Supper refers to the evening meal in a few areas in England. Usually, it refers to the last meal of the day consumed after dinner. It may also refer to a complete meal like the Poor Man’s Supper.
Traditionally, in the Middle Ages, supper was considered a light meal consumed after dinner. However, in different parts of England, the term supper was used to refer to a meal consumed at a different time. The term SUPPER was derived from the French term SOUPER or the German term SUPPE which was used to refer to a light soup that was consumed after dinner. At that time, dinner was served early as a heavy formal meal early in the evening or around noon. This was a very common practice with nobility. Cooks from rich households used to spend hours preparing the meal and present it at noon. Multiple courses were served and dinner was for several hours spreading from noon to about 5 in the evening. However, the working class could not manage this as they had to work. As a result, they had a meal at around one and then rushed back to their shops. When they shut shop and returned back home around 6 to 7 in the evening, they had to have a rushed meal. This was because artificial lighting was usually in the form of oil lamps and candles. The poor could not afford the lighting and most people went to bed when the sun went down. In the fading light, it was only possible to have a rushed simple meal which was then referred to as supper. Supper was consumed shortly before the sun went down or just afterwards. Nobles and merchants usually had a light meal between 4-6pm but peasants ate earlier at sundown. However, as time passed, the term supper was used in different connotations to refer to meals taken at different times in the evening. Supper would have been a light soup, or a warm milky drink or biscuits and cereal or even sandwiches which were served after dinner as a light snack. In some parts of England, the term supper was used by the lower middle class to denote an informal family meal while dinner was used by the upper class to refer to a heavy formal meal.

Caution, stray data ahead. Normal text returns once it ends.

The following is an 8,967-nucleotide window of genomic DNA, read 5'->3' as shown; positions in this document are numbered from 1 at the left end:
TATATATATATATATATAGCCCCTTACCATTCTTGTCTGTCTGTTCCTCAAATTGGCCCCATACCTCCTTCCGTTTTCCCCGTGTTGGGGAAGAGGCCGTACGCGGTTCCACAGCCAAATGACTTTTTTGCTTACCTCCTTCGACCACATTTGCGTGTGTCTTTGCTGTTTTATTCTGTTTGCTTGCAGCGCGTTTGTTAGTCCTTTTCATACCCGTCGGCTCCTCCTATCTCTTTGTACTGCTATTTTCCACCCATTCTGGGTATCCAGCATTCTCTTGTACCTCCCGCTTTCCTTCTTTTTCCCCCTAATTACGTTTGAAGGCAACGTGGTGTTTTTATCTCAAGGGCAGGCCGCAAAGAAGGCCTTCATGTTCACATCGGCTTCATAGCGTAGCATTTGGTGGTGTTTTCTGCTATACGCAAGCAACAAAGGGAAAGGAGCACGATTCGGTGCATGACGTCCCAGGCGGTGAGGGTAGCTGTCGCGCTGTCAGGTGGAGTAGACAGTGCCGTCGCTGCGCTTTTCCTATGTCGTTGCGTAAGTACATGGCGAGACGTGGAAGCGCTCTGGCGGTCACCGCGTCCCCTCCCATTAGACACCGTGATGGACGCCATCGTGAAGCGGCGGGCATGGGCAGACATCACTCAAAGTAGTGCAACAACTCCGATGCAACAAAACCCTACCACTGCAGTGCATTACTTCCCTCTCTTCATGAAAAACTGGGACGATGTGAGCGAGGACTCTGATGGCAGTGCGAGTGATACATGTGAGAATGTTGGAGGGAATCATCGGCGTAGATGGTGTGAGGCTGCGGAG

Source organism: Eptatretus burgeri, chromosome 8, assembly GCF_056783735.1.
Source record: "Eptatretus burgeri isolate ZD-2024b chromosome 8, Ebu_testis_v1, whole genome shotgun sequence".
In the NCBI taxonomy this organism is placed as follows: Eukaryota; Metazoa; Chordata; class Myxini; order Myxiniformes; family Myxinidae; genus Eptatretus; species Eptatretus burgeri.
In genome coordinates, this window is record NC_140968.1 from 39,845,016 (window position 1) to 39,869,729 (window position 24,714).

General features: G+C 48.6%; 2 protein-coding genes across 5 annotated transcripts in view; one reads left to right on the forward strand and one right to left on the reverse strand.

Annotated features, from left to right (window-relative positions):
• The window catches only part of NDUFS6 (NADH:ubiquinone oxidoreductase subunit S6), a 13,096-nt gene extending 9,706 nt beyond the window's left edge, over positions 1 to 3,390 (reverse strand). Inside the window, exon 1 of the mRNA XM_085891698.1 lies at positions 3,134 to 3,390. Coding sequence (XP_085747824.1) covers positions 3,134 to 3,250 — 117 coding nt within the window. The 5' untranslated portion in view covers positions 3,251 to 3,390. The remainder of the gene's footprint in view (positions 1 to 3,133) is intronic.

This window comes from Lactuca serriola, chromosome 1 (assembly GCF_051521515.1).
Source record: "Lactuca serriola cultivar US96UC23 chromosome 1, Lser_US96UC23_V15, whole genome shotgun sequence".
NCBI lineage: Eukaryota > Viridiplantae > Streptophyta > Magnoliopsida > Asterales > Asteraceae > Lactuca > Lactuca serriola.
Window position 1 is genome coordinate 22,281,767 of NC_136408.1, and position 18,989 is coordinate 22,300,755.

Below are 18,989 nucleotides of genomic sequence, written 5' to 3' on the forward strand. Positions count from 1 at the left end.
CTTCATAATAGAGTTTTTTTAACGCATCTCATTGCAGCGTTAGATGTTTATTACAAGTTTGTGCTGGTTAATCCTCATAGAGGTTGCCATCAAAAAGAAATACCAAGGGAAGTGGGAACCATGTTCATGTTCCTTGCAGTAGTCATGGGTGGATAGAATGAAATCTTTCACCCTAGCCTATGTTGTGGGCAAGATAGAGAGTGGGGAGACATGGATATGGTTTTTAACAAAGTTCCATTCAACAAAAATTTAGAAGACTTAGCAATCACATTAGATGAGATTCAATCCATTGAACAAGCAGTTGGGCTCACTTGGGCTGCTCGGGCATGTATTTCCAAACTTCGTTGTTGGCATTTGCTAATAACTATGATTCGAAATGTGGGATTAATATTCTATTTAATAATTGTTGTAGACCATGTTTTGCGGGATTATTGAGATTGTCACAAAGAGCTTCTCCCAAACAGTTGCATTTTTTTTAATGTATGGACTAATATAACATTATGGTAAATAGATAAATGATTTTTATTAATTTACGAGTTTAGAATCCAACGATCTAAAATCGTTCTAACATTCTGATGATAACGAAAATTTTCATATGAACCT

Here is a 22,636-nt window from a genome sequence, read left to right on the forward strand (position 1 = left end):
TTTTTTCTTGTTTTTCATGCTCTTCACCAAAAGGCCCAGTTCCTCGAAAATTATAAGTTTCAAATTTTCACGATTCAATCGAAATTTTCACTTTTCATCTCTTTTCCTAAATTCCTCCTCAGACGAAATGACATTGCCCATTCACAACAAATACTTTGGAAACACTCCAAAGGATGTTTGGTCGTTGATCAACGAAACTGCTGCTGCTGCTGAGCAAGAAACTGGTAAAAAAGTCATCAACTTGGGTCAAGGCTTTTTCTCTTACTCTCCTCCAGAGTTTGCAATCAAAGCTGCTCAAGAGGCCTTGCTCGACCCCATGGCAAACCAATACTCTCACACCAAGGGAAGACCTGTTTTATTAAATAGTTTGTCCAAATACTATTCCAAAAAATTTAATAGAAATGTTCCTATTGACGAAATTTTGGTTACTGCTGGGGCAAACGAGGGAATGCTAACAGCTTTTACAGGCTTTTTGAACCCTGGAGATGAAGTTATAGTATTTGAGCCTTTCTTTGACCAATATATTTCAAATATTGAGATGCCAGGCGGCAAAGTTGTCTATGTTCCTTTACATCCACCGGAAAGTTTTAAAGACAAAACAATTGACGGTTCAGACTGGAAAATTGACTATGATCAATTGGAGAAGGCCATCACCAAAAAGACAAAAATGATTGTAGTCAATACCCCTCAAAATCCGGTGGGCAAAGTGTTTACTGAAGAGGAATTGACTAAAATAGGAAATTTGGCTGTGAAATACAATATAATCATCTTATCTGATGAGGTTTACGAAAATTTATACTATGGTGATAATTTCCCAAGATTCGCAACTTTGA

- In Ireland and New Zealand, tea was used to refer to the supper meal and it consisted of tea, coffee and cake served after dinner.
- In areas like Hong Kong, US and Canada, the terms dinner and supper may be used interchangeably to refer to the same meal which is served from 6pm to 8pm.
- In some parts of the US, especially Missouri and Iowa, dinner may refer to lunch while supper is consumed in the evening between 6pm to 8pm.
- In the Philippines, dinner refers to the afternoon meal from 4pm to 7pm while supper refers to the night meal consumed from 8pm to 11pm or later.
- In Malaysia and Singapore, dinner refers to the first meal of the evening around 7pm- 9pm while supper refers to the meal consumed after that anywhere up to midnight.
Traditionally, light cold meals were served as supper dishes. Soups, cold meats, fruits, cheese and bread were considered traditional. However, complicated dishes like potted meat, fricassees of meat or fish, toasted bread, etc were also common. Nowadays, any dish can be served at supper as a light meal or a snack before bedtime.
Suppers as Complete Meals
- Special suppers like the Burns Supper refer to a special occasion where a dish called haggis is prepared. It is usually served with drams of whiskey, champit tatties or mashed potatoes, and bashed neeps or cooked turnips and Swedes. This supper is followed by a simple local Scottish soup like Scotch broth or cock-a-leekie.
- In the US, supper may refer to a special meal served at Christmas or Thanksgiving where the entire family gathers together to have a traditional meal.
- In Canada, a fowl supper or a fall supper refers to a turkey cooked and served at a meal.
- In Scotland, a fish supper refers to a meal of fish and chips while a sausage supper refers to a meal of sausages and chips. A pastie supper refers to a meal of pasties with chips.
- A Poorman’s Supper refers to a Depression Era recipe for potatoes and hotdogs which was very popular during the time.